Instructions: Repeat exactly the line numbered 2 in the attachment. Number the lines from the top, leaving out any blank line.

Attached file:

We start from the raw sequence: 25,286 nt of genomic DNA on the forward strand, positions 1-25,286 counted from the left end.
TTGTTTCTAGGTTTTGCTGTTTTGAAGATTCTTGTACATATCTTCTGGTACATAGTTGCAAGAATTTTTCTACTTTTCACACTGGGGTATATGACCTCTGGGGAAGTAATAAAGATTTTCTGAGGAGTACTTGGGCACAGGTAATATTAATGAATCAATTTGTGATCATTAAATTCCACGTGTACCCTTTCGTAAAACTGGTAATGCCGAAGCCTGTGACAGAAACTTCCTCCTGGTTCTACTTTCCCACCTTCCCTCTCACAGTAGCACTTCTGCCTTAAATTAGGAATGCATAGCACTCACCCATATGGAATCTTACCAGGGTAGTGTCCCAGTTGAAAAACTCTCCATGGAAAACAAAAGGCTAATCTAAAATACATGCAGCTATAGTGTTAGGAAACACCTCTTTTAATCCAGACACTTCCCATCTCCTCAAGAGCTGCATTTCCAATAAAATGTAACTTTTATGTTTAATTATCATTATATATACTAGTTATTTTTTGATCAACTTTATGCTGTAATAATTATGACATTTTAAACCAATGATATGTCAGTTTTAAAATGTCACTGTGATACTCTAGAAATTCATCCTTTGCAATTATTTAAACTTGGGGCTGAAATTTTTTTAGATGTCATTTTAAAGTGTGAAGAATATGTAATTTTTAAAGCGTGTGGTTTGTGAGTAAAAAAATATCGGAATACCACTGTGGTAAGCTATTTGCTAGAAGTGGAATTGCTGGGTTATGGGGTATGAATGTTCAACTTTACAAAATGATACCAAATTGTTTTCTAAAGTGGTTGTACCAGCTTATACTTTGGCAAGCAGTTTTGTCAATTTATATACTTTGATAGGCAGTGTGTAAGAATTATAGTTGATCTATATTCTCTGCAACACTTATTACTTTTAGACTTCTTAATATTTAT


TTGTTTCTAGGTTTTGCTGTTTTGAAGATTCTTGTACATATCTTCTGGTACATAGTTGCAAGAATTTTTCTACTTTTCACACTGGGGTATATGACCTCTGGGGAAGTAATAAAGATTTTCTGAGGAGTACTTGGGCACAGGTAATATTAATGAATCAATTTGTGATCATTAAATTCCACGTGTACCCTTTCGTAAAACTGGTAATGCCGAAGCCTGTGACAGAAACTTCCTCCTGGTTCTACTTTCCCACCTTCCCTCTCACAGTAGCACTTCTGCCTTAAATTAGGAATGCATAGCACTCACCCATATGGAATCTTACCAGGGTAGTGTCCCAGTTGAAAAACTCTCCATGGAAAACAAAAGGCTAATCTAAAATACATGCAGCTATAGTGTTAGGAAACACCTCTTTTAATCCAGACACTTCCCATCTCCTCAAGAGCTGCATTTCCAATAAAATGTAACTTTTATGTTTAATTATCATTATATATACTAGTTATTTTTTGATCAACTTTATGCTGTAATAATTATGACATTTTAAACCAATGATATGTCAGTTTTAAAATGTCACTGTGATACTCTAGAAATTCATCCTTTGCAATTATTTAAACTTGGGGCTGAAATTTTTTTAGATGTCATTTTAAAGTGTGAAGAATATGTAATTTTTAAAGCGTGTGGTTTGTGAGTAAAAAAATATCGGAATACCACTGTGGTAAGCTATTTGCTAGAAGTGGAATTGCTGGGTTATGGGGTATGAATGTTCAACTTTACAAAATGATACCAAATTGTTTTCTAAAGTGGTTGTACCAGCTTATACTTTGGCAAGCAGTTTTGTCAATTTATATACTTTGATAGGCAGTGTGTAAGAATTATAGTTGATCTATATTCTCTGCAACACTTATTACTTTTAGACTTCTTAATATTTAT